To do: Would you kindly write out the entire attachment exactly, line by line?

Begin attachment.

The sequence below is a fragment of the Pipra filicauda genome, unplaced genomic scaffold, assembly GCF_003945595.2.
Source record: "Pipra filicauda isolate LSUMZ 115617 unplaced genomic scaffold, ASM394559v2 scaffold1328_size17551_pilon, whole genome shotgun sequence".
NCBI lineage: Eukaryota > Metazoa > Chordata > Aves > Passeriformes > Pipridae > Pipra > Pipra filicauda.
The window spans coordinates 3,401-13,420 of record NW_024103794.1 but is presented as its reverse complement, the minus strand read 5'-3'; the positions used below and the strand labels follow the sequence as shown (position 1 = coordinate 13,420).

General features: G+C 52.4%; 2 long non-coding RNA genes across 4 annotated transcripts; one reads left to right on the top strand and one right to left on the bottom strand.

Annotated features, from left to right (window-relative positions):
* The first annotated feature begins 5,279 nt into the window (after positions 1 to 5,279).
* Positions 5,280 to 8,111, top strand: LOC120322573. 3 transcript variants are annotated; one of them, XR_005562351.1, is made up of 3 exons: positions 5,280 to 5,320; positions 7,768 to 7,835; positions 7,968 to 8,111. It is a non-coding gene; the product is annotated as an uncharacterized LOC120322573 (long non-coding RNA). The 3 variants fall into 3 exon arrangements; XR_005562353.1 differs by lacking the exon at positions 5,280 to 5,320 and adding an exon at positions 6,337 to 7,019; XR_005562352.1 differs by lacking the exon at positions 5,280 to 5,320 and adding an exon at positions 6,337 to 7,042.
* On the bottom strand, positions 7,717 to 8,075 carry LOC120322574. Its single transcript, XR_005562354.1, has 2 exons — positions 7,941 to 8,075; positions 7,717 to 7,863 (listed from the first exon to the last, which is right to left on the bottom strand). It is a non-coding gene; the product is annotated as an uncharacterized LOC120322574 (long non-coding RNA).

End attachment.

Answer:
The sequence below is a fragment of the Pipra filicauda genome, unplaced genomic scaffold, assembly GCF_003945595.2.
Source record: "Pipra filicauda isolate LSUMZ 115617 unplaced genomic scaffold, ASM394559v2 scaffold1328_size17551_pilon, whole genome shotgun sequence".
NCBI lineage: Eukaryota > Metazoa > Chordata > Aves > Passeriformes > Pipridae > Pipra > Pipra filicauda.
The window spans coordinates 3,401-13,420 of record NW_024103794.1 but is presented as its reverse complement, the minus strand read 5'-3'; the positions used below and the strand labels follow the sequence as shown (position 1 = coordinate 13,420).

General features: G+C 52.4%; 2 long non-coding RNA genes across 4 annotated transcripts; one reads left to right on the top strand and one right to left on the bottom strand.

Annotated features, from left to right (window-relative positions):
* The first annotated feature begins 5,279 nt into the window (after positions 1 to 5,279).
* Positions 5,280 to 8,111, top strand: LOC120322573. 3 transcript variants are annotated; one of them, XR_005562351.1, is made up of 3 exons: positions 5,280 to 5,320; positions 7,768 to 7,835; positions 7,968 to 8,111. It is a non-coding gene; the product is annotated as an uncharacterized LOC120322573 (long non-coding RNA). The 3 variants fall into 3 exon arrangements; XR_005562353.1 differs by lacking the exon at positions 5,280 to 5,320 and adding an exon at positions 6,337 to 7,019; XR_005562352.1 differs by lacking the exon at positions 5,280 to 5,320 and adding an exon at positions 6,337 to 7,042.
* On the bottom strand, positions 7,717 to 8,075 carry LOC120322574. Its single transcript, XR_005562354.1, has 2 exons — positions 7,941 to 8,075; positions 7,717 to 7,863 (listed from the first exon to the last, which is right to left on the bottom strand). It is a non-coding gene; the product is annotated as an uncharacterized LOC120322574 (long non-coding RNA).